Is Your Business Prepared to Work Remotely?
With increasing fears surfacing about the impact of H1N1 on businesses, many employers have relied on contingency plans to ensure readiness. H1N1, also known as the Swine Flu, has already begun impacting businesses worldwide, forcing all industries to be prepared.
Consider the following scenario:
You are the CEO of a successful consulting firm that relies heavily on fellow employees and technology to aid in everyday interactions with your clients. A Division Head has just returned from a business meeting in New York and has called a team meeting. Although he appears to not be feeling well, his first instinct is to shrug it off and continue with his meeting. The next day, five employees arrive at work feeling sick. By the third day, it is confirmed that the entire office has been exposed to the H1N1 virus, so the firm is forced to close until further notice. Because the team has never adapted to working entirely in a remote capacity, serious problems arise very quickly. Within a week, chaos ensues as communication breaks down, leaving multiple clients without support.
If the firm had adapted a continuity plan for an outbreak like the H1N1, then the team would have been able to function remotely using their pre-planned flow of communication. Within this continuity plan, employees will have all of their questions answered in a simple guide to successfully working in a remote capacity that will best serve the client needs. The CEO in the scenario above failed to implement a plan as part of the company's best practices, which quickly led to the firm's loss of credibility among the business sector of the community.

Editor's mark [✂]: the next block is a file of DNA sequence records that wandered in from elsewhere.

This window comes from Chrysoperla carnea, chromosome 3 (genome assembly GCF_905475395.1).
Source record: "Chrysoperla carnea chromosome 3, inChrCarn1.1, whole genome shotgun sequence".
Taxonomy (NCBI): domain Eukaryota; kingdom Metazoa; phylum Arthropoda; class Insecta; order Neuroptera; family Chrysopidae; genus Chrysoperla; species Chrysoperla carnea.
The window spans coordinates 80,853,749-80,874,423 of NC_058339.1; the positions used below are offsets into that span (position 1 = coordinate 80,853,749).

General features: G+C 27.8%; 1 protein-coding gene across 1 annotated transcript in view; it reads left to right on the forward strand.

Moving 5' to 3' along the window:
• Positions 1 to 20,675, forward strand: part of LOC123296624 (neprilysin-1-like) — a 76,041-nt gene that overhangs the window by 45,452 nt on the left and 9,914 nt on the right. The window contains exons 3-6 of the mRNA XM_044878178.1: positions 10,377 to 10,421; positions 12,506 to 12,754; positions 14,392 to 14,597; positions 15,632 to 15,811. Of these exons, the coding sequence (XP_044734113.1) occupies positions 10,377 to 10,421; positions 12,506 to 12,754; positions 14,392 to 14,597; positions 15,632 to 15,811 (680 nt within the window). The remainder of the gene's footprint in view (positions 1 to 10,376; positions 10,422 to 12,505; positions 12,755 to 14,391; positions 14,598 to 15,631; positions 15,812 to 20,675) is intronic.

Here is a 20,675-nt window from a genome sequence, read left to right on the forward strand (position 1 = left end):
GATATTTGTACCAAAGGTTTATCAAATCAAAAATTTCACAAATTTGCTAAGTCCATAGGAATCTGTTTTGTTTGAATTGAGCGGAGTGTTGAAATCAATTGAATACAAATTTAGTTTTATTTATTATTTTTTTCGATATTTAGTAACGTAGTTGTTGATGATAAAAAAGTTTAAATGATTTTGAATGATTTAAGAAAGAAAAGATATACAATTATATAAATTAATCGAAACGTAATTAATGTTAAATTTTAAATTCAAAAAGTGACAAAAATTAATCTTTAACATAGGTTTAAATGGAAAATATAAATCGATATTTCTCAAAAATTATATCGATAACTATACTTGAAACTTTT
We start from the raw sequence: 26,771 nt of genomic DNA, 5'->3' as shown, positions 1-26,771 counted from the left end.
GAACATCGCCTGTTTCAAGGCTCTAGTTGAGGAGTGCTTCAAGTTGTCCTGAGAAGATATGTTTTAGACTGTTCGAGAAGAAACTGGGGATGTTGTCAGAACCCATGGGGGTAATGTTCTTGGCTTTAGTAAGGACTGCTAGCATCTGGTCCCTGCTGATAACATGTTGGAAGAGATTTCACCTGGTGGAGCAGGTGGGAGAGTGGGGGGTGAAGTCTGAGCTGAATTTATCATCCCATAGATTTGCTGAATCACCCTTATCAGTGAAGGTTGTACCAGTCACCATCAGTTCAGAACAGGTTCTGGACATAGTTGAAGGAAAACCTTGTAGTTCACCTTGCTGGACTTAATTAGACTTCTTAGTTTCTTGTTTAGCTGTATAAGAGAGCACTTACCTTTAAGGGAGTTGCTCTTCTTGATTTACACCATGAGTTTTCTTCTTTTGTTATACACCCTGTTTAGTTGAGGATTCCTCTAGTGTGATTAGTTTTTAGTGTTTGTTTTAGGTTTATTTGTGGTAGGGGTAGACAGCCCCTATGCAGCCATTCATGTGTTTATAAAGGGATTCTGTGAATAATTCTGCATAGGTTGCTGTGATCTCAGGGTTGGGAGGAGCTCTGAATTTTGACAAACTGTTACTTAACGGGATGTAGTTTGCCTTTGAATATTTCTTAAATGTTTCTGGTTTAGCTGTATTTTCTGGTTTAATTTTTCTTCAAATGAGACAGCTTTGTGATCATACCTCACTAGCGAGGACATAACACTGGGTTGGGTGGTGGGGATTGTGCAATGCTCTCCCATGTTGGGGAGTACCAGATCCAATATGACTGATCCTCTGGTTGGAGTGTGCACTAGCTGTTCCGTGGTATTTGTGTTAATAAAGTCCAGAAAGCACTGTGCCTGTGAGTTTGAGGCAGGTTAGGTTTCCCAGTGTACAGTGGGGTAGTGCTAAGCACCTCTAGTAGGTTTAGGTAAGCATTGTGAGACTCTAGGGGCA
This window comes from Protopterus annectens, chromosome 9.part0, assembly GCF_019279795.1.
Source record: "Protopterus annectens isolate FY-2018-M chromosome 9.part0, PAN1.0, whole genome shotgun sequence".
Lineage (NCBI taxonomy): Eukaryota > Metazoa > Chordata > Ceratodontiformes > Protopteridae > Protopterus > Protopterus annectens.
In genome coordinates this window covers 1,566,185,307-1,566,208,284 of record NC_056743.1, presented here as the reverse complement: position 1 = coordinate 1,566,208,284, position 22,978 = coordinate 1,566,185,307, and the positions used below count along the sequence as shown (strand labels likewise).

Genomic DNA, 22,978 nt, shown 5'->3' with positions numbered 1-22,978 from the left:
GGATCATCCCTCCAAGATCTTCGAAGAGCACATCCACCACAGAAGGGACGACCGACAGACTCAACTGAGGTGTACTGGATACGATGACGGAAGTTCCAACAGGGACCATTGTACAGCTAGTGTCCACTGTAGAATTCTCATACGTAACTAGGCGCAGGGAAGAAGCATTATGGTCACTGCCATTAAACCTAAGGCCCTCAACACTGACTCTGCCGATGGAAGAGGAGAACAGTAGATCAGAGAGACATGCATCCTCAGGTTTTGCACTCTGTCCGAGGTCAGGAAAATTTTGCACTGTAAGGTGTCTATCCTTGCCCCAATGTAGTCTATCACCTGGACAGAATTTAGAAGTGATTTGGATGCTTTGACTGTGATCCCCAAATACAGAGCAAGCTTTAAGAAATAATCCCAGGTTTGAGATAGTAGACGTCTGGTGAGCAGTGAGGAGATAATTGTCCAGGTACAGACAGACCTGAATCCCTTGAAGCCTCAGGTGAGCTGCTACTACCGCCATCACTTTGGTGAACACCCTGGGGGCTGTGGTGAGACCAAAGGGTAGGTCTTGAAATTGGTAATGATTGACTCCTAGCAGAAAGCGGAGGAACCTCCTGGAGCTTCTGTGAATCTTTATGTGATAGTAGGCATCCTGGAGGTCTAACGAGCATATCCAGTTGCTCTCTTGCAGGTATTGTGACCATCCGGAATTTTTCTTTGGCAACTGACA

To avoid being this CEO, the following tips have been outlined by Entrepreneur Magazine in a simple, six step plan that may be modified accordingly:
- Risk - Identify risks, evaluate each risk, prioritize, and manage to suit your company's needs.
- Impact - Identify which risks will have the greatest impact on your business.
- Strategy - Strengthen your company to eliminate current risks and their impact.
- Plan - Detail what actions will be taken to allow the company to work remotely.
- Test - Ensure that the plan works to be prepared when a true disaster occurs.
- Maintain - Keep the plan up-to-date by reviewing every three to six months.
Full details of this plan can be found on the Entrepreneur Magazine website.
The H1N1 outbreak is serving as a test for employers worldwide to re-evaluate their current policies and procedures. All companies must prepare themselves for success by adopting a contingency plan that will suit the company's needs to work in a remote capacity. Employees must be protected in the event that an outbreak does occur to avoid the domino effect of business failures worldwide. For more information on the H1N1 outbreak and how to better prepare your business, download your copy of the Pandemic Flu Continuity Plan Toolkit.